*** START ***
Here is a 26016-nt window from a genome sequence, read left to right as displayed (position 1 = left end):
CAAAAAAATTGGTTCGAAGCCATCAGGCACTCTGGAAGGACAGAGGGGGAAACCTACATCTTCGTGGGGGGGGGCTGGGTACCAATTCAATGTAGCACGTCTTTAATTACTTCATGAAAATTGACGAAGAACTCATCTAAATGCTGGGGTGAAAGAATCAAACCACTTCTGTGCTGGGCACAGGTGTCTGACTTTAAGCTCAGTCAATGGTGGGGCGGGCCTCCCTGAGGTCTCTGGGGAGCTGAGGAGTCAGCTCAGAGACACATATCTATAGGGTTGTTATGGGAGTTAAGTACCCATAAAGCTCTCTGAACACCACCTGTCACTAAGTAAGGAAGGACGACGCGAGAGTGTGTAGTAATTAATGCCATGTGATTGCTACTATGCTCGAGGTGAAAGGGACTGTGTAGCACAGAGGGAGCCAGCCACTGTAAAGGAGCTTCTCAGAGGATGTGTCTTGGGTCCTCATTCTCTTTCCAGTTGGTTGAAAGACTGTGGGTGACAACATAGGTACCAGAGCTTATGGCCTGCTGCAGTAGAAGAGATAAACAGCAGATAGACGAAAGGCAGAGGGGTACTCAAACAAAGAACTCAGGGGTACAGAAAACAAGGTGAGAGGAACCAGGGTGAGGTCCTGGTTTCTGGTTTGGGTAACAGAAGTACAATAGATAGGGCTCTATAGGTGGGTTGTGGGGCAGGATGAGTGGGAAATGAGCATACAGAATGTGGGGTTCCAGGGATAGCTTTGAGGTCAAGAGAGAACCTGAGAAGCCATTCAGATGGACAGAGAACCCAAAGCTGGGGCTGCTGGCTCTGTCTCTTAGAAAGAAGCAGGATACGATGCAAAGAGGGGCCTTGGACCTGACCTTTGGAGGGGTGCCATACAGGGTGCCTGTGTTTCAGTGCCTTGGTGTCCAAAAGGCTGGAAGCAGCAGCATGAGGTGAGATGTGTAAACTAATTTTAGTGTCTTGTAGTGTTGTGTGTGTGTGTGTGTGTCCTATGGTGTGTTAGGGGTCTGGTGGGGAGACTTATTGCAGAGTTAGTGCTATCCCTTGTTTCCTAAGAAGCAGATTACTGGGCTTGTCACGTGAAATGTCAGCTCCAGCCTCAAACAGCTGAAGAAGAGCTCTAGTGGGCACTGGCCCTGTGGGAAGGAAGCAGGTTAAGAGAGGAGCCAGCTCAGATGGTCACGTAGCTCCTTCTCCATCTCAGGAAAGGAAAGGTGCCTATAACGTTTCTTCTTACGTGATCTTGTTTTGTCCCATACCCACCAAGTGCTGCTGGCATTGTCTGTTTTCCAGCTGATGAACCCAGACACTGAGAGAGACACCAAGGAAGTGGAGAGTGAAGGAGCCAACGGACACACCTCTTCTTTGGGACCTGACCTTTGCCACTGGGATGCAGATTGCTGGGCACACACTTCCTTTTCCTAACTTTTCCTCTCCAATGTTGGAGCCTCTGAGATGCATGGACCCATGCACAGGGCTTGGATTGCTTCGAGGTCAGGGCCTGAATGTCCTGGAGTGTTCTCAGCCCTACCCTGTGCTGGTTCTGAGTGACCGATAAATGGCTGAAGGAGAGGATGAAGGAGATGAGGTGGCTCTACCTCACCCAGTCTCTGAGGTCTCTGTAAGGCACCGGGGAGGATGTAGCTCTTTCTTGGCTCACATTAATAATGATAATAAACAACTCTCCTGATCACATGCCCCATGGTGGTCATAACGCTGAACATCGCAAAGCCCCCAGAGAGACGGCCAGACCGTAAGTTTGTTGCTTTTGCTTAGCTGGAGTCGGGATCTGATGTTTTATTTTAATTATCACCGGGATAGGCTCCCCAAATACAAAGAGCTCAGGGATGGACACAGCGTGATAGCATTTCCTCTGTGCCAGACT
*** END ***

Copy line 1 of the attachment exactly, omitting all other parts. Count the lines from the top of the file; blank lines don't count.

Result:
Here is a 26016-nt window from a genome sequence, read left to right as displayed (position 1 = left end):